In the early 60s, routes through Laos multiplied with the help of indigenous ethnic minorities who had the most-intimate knowledge of the landscape, and by the early 70s, many trails had widened, so that more than 10,000 people were using it each day. Later, President Nixon ordered the widespread spraying of Agent Orange, a herbicide, in order to reveal the trail to bombers. The end result was to kill the tall trees, giving light to rapacious bamboo, which would form large masses that further hid the network of paths. For McElwee, the endless labyrinthine quality and “impossibility” of the trail, and the deep inhospitality of the jungle had an impact on Americans, perhaps weakening their resolve and contributing to their defeat.
And, finally, Astrid Eckert, a historian at Emory University, took us to the Iron Curtain, which began as a figure of speech Winston Churchill used to describe what he saw as the dark influence of the Soviet Union falling across eastern Europe at the start of the Cold War, but soon became a real presence once the borders between east and west became a walled and fenced-in no mans lands fatal to cross. While the Communists were known for degrading the environment — for example, the Aral Sea was desiccated to grow cotton — the borderlands became de facto protected landscapes teaming with biodiversity. When the walls came down and the borders opened in Germany and other eastern European in the late 80s and early 90s, conservationist rushed in to save these landscapes. Some 85 percent of these former borderlands are now preserved as the 7,700-mile-long European Green Belt.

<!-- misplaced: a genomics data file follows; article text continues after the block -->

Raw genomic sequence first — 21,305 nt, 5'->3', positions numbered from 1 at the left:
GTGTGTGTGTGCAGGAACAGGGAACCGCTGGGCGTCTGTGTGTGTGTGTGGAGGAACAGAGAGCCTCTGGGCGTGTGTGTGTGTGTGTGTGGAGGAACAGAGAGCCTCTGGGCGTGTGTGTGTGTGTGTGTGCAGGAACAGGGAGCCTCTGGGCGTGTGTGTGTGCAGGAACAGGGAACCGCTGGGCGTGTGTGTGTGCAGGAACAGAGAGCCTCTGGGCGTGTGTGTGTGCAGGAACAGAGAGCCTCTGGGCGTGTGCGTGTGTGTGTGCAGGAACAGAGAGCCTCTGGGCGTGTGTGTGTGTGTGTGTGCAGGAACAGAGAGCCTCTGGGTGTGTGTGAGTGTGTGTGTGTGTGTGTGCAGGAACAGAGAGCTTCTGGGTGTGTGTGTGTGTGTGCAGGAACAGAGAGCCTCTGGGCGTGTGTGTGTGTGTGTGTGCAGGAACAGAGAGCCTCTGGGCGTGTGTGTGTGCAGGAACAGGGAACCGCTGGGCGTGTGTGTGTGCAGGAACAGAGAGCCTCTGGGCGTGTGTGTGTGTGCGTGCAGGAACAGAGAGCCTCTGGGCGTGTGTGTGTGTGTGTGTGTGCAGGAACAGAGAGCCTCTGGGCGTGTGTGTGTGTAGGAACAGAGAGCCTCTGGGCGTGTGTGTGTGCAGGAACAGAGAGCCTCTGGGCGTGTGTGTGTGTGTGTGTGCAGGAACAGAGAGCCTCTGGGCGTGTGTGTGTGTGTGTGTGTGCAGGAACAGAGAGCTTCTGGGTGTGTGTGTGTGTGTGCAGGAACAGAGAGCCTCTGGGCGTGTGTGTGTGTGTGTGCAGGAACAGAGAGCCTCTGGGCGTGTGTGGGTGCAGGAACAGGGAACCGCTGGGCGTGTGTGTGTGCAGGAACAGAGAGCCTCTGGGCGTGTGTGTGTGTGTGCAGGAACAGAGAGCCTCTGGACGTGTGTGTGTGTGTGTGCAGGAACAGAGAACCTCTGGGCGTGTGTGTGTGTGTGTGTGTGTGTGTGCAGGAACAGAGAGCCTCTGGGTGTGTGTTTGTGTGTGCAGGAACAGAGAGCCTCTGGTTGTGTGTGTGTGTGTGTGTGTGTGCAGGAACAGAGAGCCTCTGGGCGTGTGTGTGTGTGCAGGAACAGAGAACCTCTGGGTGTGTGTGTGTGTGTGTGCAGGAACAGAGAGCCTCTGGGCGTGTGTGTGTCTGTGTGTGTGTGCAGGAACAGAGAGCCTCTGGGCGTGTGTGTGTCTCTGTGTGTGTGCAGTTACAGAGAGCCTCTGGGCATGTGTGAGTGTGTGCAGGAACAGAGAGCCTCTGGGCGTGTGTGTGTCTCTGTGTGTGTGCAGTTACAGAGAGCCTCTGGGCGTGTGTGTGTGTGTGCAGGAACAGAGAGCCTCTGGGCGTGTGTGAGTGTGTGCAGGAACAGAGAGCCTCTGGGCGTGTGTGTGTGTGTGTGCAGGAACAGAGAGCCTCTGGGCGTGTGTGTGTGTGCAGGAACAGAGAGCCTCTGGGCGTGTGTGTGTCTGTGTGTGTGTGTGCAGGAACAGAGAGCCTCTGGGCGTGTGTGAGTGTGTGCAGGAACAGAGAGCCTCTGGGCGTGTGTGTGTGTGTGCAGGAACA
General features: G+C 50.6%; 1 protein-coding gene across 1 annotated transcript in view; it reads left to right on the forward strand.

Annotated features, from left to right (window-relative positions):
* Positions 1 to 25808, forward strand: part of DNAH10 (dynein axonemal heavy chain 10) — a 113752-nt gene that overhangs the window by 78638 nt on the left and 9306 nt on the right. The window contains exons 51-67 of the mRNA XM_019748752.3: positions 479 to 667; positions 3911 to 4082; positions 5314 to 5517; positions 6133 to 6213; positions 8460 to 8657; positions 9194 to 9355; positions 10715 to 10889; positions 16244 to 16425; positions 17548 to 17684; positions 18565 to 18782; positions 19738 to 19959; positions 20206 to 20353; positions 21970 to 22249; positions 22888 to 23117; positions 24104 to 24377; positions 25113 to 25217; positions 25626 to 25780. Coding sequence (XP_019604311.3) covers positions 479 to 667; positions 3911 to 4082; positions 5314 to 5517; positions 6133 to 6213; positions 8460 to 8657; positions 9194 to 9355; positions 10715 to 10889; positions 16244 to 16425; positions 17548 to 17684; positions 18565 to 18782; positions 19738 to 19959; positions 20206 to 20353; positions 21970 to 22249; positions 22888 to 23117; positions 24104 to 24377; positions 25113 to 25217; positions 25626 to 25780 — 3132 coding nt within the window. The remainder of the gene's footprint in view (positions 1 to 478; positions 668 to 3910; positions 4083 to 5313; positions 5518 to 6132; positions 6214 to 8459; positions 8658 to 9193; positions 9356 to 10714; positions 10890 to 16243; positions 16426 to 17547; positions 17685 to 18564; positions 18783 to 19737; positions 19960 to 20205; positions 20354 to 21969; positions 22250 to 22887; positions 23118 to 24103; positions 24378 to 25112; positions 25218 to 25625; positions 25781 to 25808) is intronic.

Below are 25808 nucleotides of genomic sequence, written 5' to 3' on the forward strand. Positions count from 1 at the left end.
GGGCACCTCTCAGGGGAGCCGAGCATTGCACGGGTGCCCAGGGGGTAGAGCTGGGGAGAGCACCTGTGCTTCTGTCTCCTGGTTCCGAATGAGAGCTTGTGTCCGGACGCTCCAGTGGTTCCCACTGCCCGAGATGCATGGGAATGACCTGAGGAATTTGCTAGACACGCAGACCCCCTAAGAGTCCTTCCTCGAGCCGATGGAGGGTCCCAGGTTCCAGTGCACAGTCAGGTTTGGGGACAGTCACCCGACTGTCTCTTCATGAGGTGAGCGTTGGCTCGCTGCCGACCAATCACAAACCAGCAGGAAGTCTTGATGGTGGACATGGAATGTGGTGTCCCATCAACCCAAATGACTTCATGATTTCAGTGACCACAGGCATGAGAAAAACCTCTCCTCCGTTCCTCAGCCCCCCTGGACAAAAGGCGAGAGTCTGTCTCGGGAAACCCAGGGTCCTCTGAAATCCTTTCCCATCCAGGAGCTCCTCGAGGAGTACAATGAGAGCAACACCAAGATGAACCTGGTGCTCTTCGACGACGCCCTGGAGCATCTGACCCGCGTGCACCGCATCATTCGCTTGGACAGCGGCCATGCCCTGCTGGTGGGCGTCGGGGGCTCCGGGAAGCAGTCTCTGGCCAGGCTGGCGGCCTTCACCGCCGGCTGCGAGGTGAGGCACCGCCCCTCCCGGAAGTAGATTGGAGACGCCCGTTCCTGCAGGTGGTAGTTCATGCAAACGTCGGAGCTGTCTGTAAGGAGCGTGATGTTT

The “ridiculously photogenic” green belt, where nature was granted a “40-year vacation,” serves as a “happy end to partition” and is a new ecological symbol of unification — the belt grew together and so former foes can come together again. Well, at least that is the prevailing narrative, Eckert said.